Statement of Dr. Nedal T. Nassar, Section Chief, National Minerals Information Center, U.S. Geological Survey

USGS

June 24, 2020

Statement of Dr. Nedal T. Nassar, Section Chief, National Minerals Information Center, U.S. Geological Survey before the Senate Energy and Natural Resources Committee.

 

Good morning Chairman Murkowski, Ranking Member Manchin, and Members of the Committee, and thank you for the opportunity to discuss the U.S. Geological Survey’s efforts related to mineral supply chains.

 

Background

The Department of the Interior manages one-fifth of the Nation’s lands, as well as the Nation’s offshore energy. These responsibilities include leasing and permitting activities for both onshore and offshore access to and development of the Nation’s mineral resources, through the Bureau of Land Management (BLM) and the Bureau of Ocean Energy Management (BOEM). The U.S. Geological Survey (USGS) Mineral Resources Program (MRP) conducts scientific research on how mineral resources form geologically, provides earth-science based assessments on the geologic potential for mineral commodity occurrences across the Nation and globe, and studies the life cycle of those resources with a focus on their origin and characteristics; supply, demand, and trade; and characteristics of mineral wastes.

Within MRP, the National Minerals Information Center collects the Nation’s data on domestic and international supply and demand for over 90 minerals and mineral materials essential to the economy and national security. These data support analyses on the flow of resources through the global economy as both commodity and waste. These data also provide the essential foundation for understanding and quantifying mineral supply risk and support the development of the U.S. Critical Minerals List and the Federal Critical Minerals Strategy.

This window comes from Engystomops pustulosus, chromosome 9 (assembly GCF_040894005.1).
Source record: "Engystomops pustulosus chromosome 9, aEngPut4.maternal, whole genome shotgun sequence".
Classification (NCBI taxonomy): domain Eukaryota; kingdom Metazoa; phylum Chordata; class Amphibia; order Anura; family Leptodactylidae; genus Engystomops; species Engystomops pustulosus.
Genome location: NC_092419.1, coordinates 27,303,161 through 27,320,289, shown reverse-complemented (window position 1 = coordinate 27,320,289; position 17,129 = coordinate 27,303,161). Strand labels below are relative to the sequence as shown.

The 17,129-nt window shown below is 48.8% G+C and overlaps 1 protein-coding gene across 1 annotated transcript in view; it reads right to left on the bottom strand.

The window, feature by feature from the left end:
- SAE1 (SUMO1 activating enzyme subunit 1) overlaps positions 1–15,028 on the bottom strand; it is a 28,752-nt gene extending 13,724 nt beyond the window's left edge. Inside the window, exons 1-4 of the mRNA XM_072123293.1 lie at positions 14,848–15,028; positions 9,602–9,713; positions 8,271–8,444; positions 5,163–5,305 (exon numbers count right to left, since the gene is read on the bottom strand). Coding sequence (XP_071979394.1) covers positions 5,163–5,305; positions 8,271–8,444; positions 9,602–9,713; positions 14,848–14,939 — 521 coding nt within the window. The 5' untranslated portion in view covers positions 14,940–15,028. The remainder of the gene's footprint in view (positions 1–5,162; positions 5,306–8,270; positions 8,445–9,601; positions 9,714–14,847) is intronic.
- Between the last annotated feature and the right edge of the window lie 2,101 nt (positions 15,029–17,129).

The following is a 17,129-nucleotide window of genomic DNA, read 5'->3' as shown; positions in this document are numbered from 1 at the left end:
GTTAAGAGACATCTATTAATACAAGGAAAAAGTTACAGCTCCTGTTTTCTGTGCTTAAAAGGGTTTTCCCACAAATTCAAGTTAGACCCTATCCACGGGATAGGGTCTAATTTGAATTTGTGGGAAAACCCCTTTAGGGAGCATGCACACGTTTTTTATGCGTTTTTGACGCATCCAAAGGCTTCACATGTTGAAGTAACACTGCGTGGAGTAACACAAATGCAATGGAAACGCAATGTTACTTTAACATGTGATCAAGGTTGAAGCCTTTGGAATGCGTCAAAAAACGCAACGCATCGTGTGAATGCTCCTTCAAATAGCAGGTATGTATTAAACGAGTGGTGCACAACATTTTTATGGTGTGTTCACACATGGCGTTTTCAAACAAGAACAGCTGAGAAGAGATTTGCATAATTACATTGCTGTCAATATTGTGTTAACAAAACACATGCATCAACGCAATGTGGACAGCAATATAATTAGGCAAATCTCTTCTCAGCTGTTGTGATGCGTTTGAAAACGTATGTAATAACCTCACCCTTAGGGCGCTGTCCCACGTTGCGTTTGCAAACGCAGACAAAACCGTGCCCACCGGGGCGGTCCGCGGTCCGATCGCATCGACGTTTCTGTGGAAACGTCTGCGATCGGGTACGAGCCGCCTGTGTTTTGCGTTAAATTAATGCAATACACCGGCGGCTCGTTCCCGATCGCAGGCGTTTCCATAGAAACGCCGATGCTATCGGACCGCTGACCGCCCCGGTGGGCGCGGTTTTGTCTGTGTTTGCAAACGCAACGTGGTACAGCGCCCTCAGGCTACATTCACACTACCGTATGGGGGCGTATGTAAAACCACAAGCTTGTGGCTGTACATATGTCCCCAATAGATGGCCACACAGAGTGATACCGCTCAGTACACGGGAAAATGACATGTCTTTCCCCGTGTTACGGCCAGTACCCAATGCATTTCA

Statement

Mineral commodities are the foundation of modern society. Smartphones would have more dropped calls and shorter battery lives without tantalum capacitors and cobalt-based cathodes in lithium-ion batteries. Bridges, buildings, and pipelines would not be as strong without vanadium and other alloying elements in steels. Medical MRI machines would use more energy and produce lower-quality images without helium-cooled niobium-based superconducting magnets. Jet engines would operate at lower temperatures and be less efficient without rhenium in their turbine blades.

While the drive towards smaller, faster, lighter, and smarter technologies will increase demand for these and other commodities whose properties are uniquely suited for the task,1 the stability of their supply is not necessarily assured.

Among other things, the COVID-19 pandemic highlights the fragility of global supply chains and underscores the risks of supply disruptions during a crisis. This is only the most recent reminder of such risks to economies that are heavily reliant on imported goods and materials, with global supply chains having recently endured disruptions stemming from trade wars, labor strikes,2 natural disasters,3,4 and previous disease outbreak.5 China’s threats to cut-off rare earth supplies in 2010 epitomized these risks for importing countries who had limited alternatives due to China’s near-monopoly of the rare earth supply chain.

The concentration of production is not, however, limited to rare earths. The mining and mineral processing of many raw materials that underpin manufacturing supply chains have become increasingly concentrated—a decades-long trend. The tantalum and cobalt in smartphones, for example, are now predominately mined in the Democratic Republic of the Congo and refined in China. Having such concentrated production increases the potential for supply disruptions. Concurrently, developed countries such as the United States have become increasingly import reliant for their mineral commodity needs,6,7 thereby increasing their exposure to foreign supply disruptions.